Swift: using property wrappers to skip fields for protocol conformance
Engineering

Swift: using property wrappers to skip fields for protocol conformance

Phlippie Bosman
Phlippie Bosman
October 11, 2021 - 4 min read

In this post, we create a property wrapper that can be used to “skip” properties when encoding or decoding an object. This is useful when we want to add properties to an object that we don’t need to encode, especially if those properties are not codable themselves.

The Codable protocol, and Swift’s automatic conformance synthesis

Let’s first go over the basics of the Codable protocol, and see Swift’s ability to synthesise conformance to this protocol. Say you’re defining a model in Swift:

struct MyModel {
   let id: Int
   let name: String
}

You then decide that this model should be “codable” — you want to be able to encode it into an encoder, or decode it from a decoder. Luckily, Swift is very smart and makes this really easy. All you have to do is declare that the model is Codable:

struct MyModel: Codable {
   let id: Int
   let name: String
}

Swift has synthesised the implementation of the protocol for us, because each field in the struct already conforms to Codable. We can confirm that it works by using the built-in JSON encoder:

let model1 = MyModel(id: 1, name: "Bob")
let encoder = JSONEncoder()
let encoded = try! encoder.encode(model1)
let decoder = JSONDecoder()
let decoded = try! decoder.decode(MyModel.self, from: encoded)

If we inspect the decoded value, we will see that it contains the same values as the original.

Adding a non-Codable property, and why we want to ignore it when encoding

Swift’s ability to synthesise conformance to the Codable protocol, without us having to write any code other than simply adding : Codable after the struct name, is incredibly convenient, but it comes with a caveat. Each property in the struct or class must be Codable itself. If we add a property that is not Codable, we lose the magic conformance.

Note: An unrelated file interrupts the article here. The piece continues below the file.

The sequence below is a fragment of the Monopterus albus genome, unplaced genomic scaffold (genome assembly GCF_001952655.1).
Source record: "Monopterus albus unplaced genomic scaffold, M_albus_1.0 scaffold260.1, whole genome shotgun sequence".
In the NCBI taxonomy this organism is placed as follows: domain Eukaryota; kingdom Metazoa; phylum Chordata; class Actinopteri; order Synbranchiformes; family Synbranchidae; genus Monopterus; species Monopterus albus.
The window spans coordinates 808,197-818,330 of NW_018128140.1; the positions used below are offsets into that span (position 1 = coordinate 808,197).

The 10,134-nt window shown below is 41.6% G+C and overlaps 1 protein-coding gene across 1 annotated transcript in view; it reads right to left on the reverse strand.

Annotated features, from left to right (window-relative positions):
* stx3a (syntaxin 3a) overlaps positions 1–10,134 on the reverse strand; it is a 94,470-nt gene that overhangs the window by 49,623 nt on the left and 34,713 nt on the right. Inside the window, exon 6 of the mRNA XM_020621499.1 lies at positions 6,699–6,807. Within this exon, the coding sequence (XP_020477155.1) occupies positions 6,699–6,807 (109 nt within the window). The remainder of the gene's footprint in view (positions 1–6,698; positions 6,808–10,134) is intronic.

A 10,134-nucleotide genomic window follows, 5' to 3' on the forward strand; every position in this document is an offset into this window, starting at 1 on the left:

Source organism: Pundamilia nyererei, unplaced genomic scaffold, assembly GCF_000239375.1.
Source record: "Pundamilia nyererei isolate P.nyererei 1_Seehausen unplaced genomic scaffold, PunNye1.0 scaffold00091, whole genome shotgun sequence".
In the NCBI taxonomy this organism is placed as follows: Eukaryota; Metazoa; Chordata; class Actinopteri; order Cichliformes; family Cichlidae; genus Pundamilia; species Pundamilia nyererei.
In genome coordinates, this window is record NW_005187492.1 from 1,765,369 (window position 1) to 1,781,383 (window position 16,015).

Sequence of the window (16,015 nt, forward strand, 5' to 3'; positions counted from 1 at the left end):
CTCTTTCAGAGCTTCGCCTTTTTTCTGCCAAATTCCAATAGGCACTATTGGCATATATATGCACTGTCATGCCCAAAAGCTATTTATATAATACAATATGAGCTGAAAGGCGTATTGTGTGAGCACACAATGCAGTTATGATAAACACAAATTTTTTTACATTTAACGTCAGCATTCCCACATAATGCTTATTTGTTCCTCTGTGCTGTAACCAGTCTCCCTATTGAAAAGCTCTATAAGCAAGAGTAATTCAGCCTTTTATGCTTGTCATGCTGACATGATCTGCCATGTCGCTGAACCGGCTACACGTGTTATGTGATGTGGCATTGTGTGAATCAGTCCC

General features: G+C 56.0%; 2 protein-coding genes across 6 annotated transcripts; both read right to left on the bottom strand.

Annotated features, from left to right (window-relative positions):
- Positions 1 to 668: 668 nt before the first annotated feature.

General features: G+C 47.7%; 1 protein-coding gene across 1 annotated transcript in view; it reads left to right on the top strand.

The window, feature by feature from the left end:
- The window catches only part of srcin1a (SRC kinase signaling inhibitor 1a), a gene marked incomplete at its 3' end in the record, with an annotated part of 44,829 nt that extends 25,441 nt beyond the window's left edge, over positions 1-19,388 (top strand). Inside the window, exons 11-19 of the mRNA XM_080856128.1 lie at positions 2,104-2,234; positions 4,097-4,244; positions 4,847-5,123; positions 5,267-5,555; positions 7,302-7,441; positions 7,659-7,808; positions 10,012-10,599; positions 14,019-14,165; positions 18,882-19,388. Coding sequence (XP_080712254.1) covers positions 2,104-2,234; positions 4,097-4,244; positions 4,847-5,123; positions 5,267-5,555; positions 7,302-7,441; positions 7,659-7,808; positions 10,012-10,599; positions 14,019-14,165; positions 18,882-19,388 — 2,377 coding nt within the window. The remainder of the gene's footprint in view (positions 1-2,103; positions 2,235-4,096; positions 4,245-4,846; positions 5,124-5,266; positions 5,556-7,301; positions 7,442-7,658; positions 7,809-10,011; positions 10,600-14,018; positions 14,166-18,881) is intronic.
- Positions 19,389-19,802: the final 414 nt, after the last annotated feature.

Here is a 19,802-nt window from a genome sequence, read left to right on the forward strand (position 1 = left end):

Let’s do that now:

struct MyModel: Codable {
   let id: Int
   let name: String

   /// Cached formatted name
   var formattedName: NSAttributedString? = nil
}

NSAttributedString does not conform to Codable, so Swift can no longer synthesise conformance. The whole struct lights up with the error “Type ‘MyModel’ does not conform to protocol ‘Codable’”.

If we want to persist all the data on this model, we are forced to implement the protocol stubs (namely encode(to:) and init(from:) ) for our struct. And in doing so, even though we added just one non-codable field, we are now responsible for encoding and decoding every single field. However, taking a closer look at the change we just made, we might realise something: we don’t actually want to persist the new field! We just want to use it as a cache to store some formatted text while the model is being displayed. If we could somehow tell Swift that this field doesn’t matter when encoding the object — that it should be skipped — then we might regain that automatic synthesis.

The goal, then, is to be able to declare our model like this, and have Swift still handle the encoding and decoding for us automatically:

struct MyModel: Codable {
   let id: Int
   let name: String

   /// Cached formatted name
   @NotCoded var formattedName: NSAttributedString
}

Implementation time

How do we implement this? For starters, it’s clearly going to be a property wrapper. Moreover, for this to work, the wrapped property must conform to Codable, so that Swift is able to synthesise protocol conformance for any struct with a NotCoded property. And crucially, when we implement conformance for the property wrapper, we don’t actually care about the implementation; we’ll basically lie to Swift and say that a NotCoded property is Codable, and then actually make it not do any of the encoding or decoding work.